Two recent cases have highlighted circumstances in which damages for breach of contract may include loss caused by a fall in market values.

Hooper v Oates

In Hooper v Oates the Court of Appeal considered whether a claim for damages following a purchaser’s breach of contract for the sale of property should be based on the value of the property at the date of the breach or its value at a later date, following a significant fall in market values, when the vendor decided not to resell.

Mr and Mrs Hooper owned a freehold property in Cheshire. Mr Oates agreed to purchase the property for £605,000 in June 2008. Mr Oates failed to complete and Mr and Mrs Hooper accepted his repudiation of the agreement. The Hoopers then went on to re-market the property for a further 14 months without success. They subsequently let the property out for six months, before re-marketing it for a further six months, and ultimately moving back into the property themselves.

Due to the economic crisis in October 2008, the value of the property had fallen significantly during the intervening period. Expert evidence at the hearing valued the property at completion at £600,000 and by 13 September 2010 at £495,000. It was agreed that at the date of the hearing (in early 2013) the price had not changed from the 2010 valuation.

At first instance, Mr and Mrs Hooper were awarded £110,000 in damages, representing the difference between the contract price and the estimated open market value in September 2010. Mr Oates appealed on the basis that the damages should be assessed as at 30 June 2008, the date of the breach of contract.

The Court of Appeal unanimously upheld the first instance decision. Lloyd LJ stated that “it seems to me that the breach date is the right date for assessment of damages only where there is an immediately available market for the sale of the relevant asset or, in the converse case, for the purchase of an equivalent asset. This is most unlikely to be the case where the asset in question is land.”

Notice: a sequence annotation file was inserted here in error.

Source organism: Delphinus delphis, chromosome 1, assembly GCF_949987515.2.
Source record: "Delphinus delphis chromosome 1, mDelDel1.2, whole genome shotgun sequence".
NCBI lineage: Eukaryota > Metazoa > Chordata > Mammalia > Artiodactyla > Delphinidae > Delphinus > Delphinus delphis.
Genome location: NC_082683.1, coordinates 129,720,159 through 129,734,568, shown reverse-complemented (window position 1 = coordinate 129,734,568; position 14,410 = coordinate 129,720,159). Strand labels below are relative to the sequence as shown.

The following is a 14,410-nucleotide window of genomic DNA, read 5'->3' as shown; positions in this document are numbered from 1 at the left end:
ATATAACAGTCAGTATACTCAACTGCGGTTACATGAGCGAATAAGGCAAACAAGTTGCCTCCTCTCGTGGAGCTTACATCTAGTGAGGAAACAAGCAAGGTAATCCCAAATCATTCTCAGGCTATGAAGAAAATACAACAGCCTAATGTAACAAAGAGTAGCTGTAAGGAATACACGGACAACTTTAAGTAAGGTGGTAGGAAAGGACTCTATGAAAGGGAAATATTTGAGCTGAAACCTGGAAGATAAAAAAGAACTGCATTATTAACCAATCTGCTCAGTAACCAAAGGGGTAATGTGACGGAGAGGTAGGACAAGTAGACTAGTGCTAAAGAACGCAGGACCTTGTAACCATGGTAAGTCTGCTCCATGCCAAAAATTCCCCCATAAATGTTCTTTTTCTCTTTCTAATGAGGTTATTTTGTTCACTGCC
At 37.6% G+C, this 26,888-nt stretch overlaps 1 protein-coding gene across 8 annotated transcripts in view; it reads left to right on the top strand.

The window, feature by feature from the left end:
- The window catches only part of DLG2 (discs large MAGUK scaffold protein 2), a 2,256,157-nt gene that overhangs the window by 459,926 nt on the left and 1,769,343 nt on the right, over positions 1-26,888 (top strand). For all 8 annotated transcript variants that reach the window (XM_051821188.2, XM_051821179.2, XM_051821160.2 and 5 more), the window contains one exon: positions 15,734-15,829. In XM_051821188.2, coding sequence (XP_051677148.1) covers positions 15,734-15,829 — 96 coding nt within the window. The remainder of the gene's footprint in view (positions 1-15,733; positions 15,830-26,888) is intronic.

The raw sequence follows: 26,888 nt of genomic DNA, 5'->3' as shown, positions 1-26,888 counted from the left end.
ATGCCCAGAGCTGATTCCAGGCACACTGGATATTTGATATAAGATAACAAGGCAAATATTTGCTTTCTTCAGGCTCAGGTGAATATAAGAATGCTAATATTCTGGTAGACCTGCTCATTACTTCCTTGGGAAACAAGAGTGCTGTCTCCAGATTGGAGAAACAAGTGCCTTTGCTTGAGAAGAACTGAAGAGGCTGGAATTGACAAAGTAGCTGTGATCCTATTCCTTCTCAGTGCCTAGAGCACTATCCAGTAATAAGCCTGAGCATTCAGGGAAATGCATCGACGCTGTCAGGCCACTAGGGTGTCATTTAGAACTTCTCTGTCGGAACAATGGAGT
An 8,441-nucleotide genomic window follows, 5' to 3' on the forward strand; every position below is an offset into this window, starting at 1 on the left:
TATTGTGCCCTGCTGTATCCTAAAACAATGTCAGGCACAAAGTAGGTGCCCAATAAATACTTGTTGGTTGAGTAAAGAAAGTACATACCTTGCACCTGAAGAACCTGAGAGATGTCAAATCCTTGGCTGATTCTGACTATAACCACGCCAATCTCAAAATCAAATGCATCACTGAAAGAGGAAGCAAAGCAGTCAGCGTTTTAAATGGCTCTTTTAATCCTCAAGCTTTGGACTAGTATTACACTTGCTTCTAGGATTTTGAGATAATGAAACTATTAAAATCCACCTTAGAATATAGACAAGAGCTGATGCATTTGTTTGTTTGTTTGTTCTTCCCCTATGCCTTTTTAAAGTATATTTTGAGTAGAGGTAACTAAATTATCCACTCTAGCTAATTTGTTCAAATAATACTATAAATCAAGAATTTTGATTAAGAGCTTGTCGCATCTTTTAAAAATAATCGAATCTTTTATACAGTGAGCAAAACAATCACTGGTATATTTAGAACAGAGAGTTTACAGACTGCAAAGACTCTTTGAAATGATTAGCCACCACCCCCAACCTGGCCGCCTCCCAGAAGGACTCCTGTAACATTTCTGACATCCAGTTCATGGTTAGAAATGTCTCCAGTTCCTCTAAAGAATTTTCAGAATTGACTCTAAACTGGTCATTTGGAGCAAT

Lloyd LJ also made it clear that, in circumstances where the defaulting party is the buyer, the decision as to whether to award damages on the basis of a later valuation date will much depend on the actions of the seller in response to the breach. In situations where the vendor does not resell, and has taken no steps to do so, the date of the breach may well be taken as the relevant date for assessment of damages, or a date soon after that on which the vendor is shown or taken to have elected to retain the property.

The advice to sellers is therefore to continue efforts to resell the property following any failure of the buyer to complete, and not to assume that they will be able to recover compensation from the buyer equivalent to any decline in market value following the breach as a matter of course.

In the Hoopers’ case, it was clear that they had taken significant steps to try to resell their property and there was no question raised over their efforts to mitigate their losses.

John Grimes Partnership Ltd v Gubbins

In John Grimes Partnership Ltd v Gubbins the Court of Appeal considered whether a consultant engineer should be liable for damages as a result of a fall in the value of a development following a breach of its contractual obligations.